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Sieverding v. United States Dept. of Justice

United States District Court, District of Columbia

December 19, 2012

David and Kay SIEVERDING, Plaintiffs,

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[Copyrighted Material Omitted]

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David Sieverding, Coeur D'Alene, ID, pro se.

Kay Sieverding, Coeur D'Alene, ID, pro se.

Tricia Dianne Francis, U.S. Attorney's Office, Washington, DC, for Defendant.


JOHN D. BATES, District Judge.

Kay and David Sieverding, proceeding pro se, have sued the United States Department of Justice (" DOJ" or " Department" ) alleging violations of the Privacy Act, 5 U.S.C. § 552a et seq., and several other claims. In March 2012, the Court granted partial summary judgment to DOJ on the entirety of the Sieverdings' Privacy Act claims, and denied their cross-motion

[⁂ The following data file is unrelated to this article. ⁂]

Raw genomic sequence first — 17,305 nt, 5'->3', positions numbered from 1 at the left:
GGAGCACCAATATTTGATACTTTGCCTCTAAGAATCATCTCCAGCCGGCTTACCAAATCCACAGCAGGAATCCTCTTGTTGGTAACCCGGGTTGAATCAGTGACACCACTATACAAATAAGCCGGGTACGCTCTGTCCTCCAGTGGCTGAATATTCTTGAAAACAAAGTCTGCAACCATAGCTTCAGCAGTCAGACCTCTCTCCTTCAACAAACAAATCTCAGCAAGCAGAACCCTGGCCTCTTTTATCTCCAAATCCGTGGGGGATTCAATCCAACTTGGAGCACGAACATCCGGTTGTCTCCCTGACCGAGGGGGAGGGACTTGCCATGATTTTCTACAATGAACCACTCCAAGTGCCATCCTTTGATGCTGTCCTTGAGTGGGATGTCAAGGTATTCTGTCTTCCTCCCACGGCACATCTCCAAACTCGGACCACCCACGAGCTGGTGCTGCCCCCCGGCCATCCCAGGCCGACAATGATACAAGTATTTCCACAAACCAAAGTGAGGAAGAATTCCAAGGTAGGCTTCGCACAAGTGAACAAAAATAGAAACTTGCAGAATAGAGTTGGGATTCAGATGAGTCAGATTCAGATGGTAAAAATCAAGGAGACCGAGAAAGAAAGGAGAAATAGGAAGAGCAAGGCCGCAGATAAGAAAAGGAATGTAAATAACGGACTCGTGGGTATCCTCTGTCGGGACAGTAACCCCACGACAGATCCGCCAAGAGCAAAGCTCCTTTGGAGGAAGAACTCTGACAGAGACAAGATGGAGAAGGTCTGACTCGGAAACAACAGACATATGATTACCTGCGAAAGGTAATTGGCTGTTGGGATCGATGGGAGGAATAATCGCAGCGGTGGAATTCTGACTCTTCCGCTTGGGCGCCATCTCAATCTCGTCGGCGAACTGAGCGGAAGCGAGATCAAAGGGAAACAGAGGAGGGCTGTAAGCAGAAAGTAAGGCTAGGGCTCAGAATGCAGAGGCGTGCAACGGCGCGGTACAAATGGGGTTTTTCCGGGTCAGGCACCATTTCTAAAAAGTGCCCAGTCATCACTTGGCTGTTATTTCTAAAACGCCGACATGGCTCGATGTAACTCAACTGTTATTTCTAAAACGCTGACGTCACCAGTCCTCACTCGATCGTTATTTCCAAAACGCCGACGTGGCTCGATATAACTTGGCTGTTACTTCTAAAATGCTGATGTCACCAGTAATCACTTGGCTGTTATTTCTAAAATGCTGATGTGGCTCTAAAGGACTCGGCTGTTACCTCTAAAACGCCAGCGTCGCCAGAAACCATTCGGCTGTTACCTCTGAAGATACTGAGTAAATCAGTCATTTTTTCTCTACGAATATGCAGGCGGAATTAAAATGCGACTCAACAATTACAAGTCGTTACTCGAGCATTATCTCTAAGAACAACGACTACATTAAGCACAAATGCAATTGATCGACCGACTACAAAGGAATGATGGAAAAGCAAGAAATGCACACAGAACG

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for partial summary judgment and array of miscellaneous claims. See Sieverding v. U.S. Dep't of Justice, 847 F.Supp.2d 75, 88 (D.D.C.2012). Currently before the Court are numerous motions filed by the Sieverdings, as well as the Department's motion to dismiss and alternative motion for summary judgment on Sieverdings' Freedom of Information Act (" FOIA" ) claims, which are the only claims remaining from the amended complaint.[1] For the reasons detailed below, the Court will grant the Department's motion and deny all but one of the Sieverdings' miscellaneous motions.